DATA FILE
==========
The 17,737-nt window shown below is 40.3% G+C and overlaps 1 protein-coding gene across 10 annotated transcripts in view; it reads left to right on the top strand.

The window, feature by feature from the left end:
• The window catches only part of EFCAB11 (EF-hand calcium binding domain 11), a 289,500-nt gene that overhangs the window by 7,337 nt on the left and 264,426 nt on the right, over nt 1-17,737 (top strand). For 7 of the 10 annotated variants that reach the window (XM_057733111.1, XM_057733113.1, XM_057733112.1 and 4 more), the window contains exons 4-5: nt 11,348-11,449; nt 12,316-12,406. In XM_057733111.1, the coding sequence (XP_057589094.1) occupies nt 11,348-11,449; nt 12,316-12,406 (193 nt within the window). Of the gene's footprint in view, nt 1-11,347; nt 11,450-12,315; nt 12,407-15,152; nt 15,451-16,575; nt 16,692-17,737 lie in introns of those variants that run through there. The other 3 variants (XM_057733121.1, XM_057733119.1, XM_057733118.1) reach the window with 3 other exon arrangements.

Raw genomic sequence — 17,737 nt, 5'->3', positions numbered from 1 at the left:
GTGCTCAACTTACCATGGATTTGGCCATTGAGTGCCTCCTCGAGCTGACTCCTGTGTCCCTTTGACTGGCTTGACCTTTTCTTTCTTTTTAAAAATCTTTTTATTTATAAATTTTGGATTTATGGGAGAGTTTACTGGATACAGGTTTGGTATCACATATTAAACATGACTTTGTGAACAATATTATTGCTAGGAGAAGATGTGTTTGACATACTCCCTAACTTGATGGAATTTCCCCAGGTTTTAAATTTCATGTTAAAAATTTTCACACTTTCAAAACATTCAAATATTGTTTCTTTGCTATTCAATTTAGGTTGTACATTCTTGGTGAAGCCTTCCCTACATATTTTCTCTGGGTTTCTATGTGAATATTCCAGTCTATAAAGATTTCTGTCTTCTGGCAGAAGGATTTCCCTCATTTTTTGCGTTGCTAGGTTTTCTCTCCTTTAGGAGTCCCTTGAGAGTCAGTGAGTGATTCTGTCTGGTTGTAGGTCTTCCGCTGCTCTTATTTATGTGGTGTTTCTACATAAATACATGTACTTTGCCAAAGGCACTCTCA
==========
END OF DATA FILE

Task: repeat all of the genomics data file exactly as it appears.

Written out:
The 17,737-nt window shown below is 40.3% G+C and overlaps 1 protein-coding gene across 10 annotated transcripts in view; it reads left to right on the top strand.

The window, feature by feature from the left end:
• The window catches only part of EFCAB11 (EF-hand calcium binding domain 11), a 289,500-nt gene that overhangs the window by 7,337 nt on the left and 264,426 nt on the right, over nt 1-17,737 (top strand). For 7 of the 10 annotated variants that reach the window (XM_057733111.1, XM_057733113.1, XM_057733112.1 and 4 more), the window contains exons 4-5: nt 11,348-11,449; nt 12,316-12,406. In XM_057733111.1, the coding sequence (XP_057589094.1) occupies nt 11,348-11,449; nt 12,316-12,406 (193 nt within the window). Of the gene's footprint in view, nt 1-11,347; nt 11,450-12,315; nt 12,407-15,152; nt 15,451-16,575; nt 16,692-17,737 lie in introns of those variants that run through there. The other 3 variants (XM_057733121.1, XM_057733119.1, XM_057733118.1) reach the window with 3 other exon arrangements.

Raw genomic sequence — 17,737 nt, 5'->3', positions numbered from 1 at the left:
GTGCTCAACTTACCATGGATTTGGCCATTGAGTGCCTCCTCGAGCTGACTCCTGTGTCCCTTTGACTGGCTTGACCTTTTCTTTCTTTTTAAAAATCTTTTTATTTATAAATTTTGGATTTATGGGAGAGTTTACTGGATACAGGTTTGGTATCACATATTAAACATGACTTTGTGAACAATATTATTGCTAGGAGAAGATGTGTTTGACATACTCCCTAACTTGATGGAATTTCCCCAGGTTTTAAATTTCATGTTAAAAATTTTCACACTTTCAAAACATTCAAATATTGTTTCTTTGCTATTCAATTTAGGTTGTACATTCTTGGTGAAGCCTTCCCTACATATTTTCTCTGGGTTTCTATGTGAATATTCCAGTCTATAAAGATTTCTGTCTTCTGGCAGAAGGATTTCCCTCATTTTTTGCGTTGCTAGGTTTTCTCTCCTTTAGGAGTCCCTTGAGAGTCAGTGAGTGATTCTGTCTGGTTGTAGGTCTTCCGCTGCTCTTATTTATGTGGTGTTTCTACATAAATACATGTACTTTGCCAAAGGCACTCTCA